Vaccine-Related News Archive
National vaccine coverage among children less than 3 years of age
On September 13, 2013, the Centers for Disease Control and Prevention published an article in the Morbidity and Mortality Weekly Report highlighting the results of the annual National Immunization Survey, which monitors vaccine coverage among children less than 3 years of age in the United States. The 2012 survey found that immunization rates for certain vaccines, such as MMR, hepatitis B, polio and chickenpox are in the range targeted by the Healthy People 2020 goals. However, in some areas of the country, rates of immunizations with specific vaccines are low enough that pockets of susceptible people may lead to outbreaks. Likewise, immunization rates of children living in families below the federal poverty level tended to be lower.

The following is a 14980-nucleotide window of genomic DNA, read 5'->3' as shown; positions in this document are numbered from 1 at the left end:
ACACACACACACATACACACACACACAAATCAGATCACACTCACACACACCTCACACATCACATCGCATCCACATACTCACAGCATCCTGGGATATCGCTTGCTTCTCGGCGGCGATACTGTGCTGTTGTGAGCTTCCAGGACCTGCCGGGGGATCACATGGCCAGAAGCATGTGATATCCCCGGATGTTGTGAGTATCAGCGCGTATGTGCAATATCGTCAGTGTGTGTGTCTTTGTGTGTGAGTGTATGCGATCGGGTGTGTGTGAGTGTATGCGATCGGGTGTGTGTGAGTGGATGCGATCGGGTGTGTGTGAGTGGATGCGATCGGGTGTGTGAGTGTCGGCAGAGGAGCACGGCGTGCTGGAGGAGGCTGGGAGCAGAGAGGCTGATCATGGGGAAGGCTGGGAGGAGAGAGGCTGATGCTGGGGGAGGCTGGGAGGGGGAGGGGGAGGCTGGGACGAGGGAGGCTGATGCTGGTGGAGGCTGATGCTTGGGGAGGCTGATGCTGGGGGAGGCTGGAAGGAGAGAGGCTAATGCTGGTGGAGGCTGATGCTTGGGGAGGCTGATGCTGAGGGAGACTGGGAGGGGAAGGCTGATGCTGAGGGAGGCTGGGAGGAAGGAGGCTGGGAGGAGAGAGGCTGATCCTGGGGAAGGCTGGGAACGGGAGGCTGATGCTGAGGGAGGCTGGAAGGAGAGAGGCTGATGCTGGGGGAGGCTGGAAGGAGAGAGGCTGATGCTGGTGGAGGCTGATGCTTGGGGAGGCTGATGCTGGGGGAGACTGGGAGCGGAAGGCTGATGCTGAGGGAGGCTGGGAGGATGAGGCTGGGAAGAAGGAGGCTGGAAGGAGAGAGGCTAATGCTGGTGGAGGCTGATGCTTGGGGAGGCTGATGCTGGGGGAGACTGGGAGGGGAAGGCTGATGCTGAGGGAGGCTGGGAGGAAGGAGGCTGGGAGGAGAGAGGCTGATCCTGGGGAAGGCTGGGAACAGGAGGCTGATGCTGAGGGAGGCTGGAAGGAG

National, state and local area vaccination coverage among children aged 19-35 months – United States, 2012. Morbidity and Mortality Weekly Report. September 13, 2013.
Measles outbreak in a Texas church
Cases of measles have been confirmed in Tarrant County, which includes Fort Worth, Texas. The Texas outbreak began when an infected traveler from Indonesia visited a church that did not encourage vaccination located in Newark, TX. Fifteen people at the church were infected and an additional 10 cases in the community were traced back to the outbreak at the church. Many of those infected in the Texas outbreak were not vaccinated. Some of those infected had only had one dose of the MMR vaccine.
Sometimes when an outbreak occurs, such as the one in Texas, people hear that some of the infected individuals were vaccinated and they conclude the vaccine did not work. There are many reasons that previously vaccinated people may get infected: